It should again have been obvious that these trends could not continue for long. As early as 2004, in a Strategic Analysis subtitled Why Net Exports Must Now Be the Motor for U.S. Growth, we argued that continued growth in net lending to the private sector was an impossibility, and that at some stage there would have to be a collapse both in lending and in private expenditure relative to income. It would not be possible to save the situation by applying another fiscal stimulus as in 2001, because that would increase the budget deficit to about 8 percent of GDP, implying that the public debt would then be hurtling toward 100 percent of GDP, with more to come. As these processes were nevertheless allowed to continue, we perforce had to bring the short-term prospect into sharper focus. As the turnaround in net lending eventually became manifest, we predicted in our November 2007 Analysis — without being too precise about timing — that, as a result, there would be a recession in 2008. At that time we entertained the possibility that, with the dollar so low, net exports might save the day, after an uncomfortable period of recession.

The processes by which U.S. output was sustained through the long period of growing imbalances could not have occurred if China and other Asian countries had not run huge current account surpluses, with an accompanying “saving glut” and a growing accumulation of foreign exchange reserves that prevented their exchange rates from falling enough, flooding U.S. financial markets with dollars and thereby helping to finance the lending boom. Some economists have gone so far as to suggest that the growing imbalance problem was entirely the consequence of the saving glut in Asian and other surplus countries. In our view, there was an interdependent process in which all parties played an active role. The United States could not have maintained growth unless it had been happy to sponsor, or at least permit, private sector (particularly personal sector) borrowing on such an unprecedented scale….

They predict that private borrowing in the United States will fall by 14% of GDP between the 4th quarter of 2008 and 1st quarter of 2009, specifically:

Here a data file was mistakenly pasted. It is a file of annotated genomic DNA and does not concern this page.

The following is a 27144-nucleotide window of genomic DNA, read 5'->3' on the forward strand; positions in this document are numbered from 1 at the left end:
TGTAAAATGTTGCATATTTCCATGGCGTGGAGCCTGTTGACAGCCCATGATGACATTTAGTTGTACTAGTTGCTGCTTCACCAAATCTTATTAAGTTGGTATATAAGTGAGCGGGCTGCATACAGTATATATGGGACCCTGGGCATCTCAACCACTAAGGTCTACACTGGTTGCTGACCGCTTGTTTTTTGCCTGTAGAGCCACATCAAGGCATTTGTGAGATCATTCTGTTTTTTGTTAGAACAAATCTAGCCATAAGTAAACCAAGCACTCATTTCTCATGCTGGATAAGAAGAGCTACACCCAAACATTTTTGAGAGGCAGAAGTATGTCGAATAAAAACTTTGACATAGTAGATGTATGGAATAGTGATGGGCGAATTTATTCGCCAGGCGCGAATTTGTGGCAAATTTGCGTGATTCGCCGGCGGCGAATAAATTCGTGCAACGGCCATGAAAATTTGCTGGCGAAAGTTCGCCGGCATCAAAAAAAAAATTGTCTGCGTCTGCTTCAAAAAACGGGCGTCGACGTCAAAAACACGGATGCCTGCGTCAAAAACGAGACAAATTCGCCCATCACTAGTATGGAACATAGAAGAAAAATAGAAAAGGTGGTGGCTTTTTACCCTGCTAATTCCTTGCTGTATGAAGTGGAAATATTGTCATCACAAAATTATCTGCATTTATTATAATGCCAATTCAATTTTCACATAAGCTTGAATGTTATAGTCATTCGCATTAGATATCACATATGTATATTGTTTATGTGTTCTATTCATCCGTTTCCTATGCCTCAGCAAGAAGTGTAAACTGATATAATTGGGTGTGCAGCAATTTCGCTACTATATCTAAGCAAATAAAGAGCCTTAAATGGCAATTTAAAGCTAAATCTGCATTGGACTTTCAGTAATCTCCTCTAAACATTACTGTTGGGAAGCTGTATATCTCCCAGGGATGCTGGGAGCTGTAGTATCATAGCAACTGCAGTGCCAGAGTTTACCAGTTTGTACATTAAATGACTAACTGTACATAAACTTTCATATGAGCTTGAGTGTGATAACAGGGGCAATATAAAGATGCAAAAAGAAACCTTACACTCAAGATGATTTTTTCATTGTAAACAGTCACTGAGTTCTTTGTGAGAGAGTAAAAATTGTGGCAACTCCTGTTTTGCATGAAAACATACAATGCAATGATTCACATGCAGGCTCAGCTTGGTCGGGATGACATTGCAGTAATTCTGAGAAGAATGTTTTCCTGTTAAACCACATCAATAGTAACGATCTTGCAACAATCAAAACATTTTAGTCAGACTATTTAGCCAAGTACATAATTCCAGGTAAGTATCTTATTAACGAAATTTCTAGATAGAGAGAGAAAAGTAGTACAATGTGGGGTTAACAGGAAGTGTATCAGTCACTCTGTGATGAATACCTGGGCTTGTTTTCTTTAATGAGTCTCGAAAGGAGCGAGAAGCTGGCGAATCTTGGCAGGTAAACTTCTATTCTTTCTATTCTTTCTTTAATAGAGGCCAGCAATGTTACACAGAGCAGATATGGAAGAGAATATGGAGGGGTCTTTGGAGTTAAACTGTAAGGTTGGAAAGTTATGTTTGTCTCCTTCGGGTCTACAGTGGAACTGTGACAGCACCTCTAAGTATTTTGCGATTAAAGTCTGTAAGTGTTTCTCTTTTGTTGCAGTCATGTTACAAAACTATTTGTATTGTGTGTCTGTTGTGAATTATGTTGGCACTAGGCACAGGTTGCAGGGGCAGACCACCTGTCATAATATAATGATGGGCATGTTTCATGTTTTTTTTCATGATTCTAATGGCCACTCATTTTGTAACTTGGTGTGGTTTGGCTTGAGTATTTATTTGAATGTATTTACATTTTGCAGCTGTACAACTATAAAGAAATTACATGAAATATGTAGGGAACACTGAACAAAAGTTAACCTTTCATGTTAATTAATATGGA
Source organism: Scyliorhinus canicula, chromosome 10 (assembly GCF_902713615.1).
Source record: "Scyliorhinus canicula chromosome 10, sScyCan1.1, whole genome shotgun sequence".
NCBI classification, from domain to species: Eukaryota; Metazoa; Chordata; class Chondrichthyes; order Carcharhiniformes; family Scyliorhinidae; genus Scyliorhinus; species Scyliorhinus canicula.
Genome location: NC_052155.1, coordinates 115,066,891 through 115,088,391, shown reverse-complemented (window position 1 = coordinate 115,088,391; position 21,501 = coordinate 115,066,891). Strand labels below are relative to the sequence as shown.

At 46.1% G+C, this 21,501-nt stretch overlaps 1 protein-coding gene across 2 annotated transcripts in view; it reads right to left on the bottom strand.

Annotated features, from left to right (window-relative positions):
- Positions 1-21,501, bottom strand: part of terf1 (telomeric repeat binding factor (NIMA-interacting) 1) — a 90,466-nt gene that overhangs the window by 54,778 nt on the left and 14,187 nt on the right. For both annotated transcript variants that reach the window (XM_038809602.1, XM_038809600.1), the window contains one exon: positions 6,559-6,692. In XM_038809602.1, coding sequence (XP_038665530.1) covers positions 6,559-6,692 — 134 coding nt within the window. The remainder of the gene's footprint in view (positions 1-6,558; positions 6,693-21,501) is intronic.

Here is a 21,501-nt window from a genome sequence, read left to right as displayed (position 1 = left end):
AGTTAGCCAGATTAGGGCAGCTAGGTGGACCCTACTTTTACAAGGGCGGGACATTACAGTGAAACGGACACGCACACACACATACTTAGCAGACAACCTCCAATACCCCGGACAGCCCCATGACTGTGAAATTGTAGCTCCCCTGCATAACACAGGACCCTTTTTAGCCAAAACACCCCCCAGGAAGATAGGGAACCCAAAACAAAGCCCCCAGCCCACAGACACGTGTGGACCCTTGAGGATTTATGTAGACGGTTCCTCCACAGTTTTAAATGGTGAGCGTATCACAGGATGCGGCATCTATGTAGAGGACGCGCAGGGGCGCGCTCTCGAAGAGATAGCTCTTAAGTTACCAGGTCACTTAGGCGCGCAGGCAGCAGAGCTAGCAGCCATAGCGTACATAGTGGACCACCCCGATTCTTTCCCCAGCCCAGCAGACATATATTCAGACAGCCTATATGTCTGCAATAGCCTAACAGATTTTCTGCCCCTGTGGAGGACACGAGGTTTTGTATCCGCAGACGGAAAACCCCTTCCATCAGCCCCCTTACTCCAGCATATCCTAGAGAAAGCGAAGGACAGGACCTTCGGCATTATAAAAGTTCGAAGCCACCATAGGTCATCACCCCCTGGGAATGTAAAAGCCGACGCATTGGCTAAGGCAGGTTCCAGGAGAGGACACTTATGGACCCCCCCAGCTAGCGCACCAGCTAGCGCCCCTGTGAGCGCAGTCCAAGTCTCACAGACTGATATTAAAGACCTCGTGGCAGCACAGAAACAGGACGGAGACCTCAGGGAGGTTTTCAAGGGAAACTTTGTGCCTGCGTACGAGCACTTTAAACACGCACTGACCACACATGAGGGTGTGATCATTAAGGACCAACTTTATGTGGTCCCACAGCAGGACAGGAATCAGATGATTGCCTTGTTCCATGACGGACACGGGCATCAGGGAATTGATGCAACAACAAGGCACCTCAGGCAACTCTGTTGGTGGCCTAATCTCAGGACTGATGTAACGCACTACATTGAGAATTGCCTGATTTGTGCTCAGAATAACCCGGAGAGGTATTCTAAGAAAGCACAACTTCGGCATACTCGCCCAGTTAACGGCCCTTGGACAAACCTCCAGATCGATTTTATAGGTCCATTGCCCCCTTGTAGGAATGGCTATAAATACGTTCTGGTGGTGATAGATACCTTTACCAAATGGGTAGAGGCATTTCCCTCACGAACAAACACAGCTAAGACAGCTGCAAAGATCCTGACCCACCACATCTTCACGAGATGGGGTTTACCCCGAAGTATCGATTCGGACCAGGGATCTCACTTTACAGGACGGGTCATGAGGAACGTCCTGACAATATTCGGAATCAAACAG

The implication of these assumptions is that net lending to the private sector falls by about 14 percent of GDP between the first quarter of 2008 and the first quarter of 2009—a drop that has already largely occurred—and that net lending continues negative for a long time after that.

In our view, the unprecedented drop in interest rates recently engineered by the Federal Reserve may not be effective in reactivating standard lending practices, unless confidence in future profits and income growth is restored. However, low interest rates will keep mortgage payments low, sustaining disposable income and helping the economy to recover.

They continue with predictions for the next few years. Their main prediction: “GDP will fall about 12 percent below trend between now and 2010, while unemployment will rise to about 10 percent.”

Although they advocate stimulus packages, they also note that balanced trade must be part of the solution. Specifically:

It is a central contention of this report that the virtual collapse of private spending will make it impossible for U.S. authorities to apply a fiscal and monetary stimulus large enough to return output and unemployment to tolerable levels within the next two years….

Fiscal policy alone cannot, therefore, resolve the current crisis. A large enough stimulus will help counter the drop in private expenditure, reducing unemployment, but it will bring back a large and growing external imbalance [trade deficit], which will keep world growth on an unsustainable path.

At the moment, the recovery plans under consideration by the United States and many other countries seem to be concentrated on the possibility of using expansionary fiscal and monetary policies. But, however well coordinated, this approach will not be sufficient.

What must come to pass, perhaps obviously, is a worldwide recovery of output, combined with sustainable balances in international trade.

Their predictions for the size of the trade deficit depend upon the size of the stimulus package. If GDP is allowed to collapse the trade deficit will disappear. The larger the stimulus package, the larger the trade deficit (which they call the “balance of payments deficit”):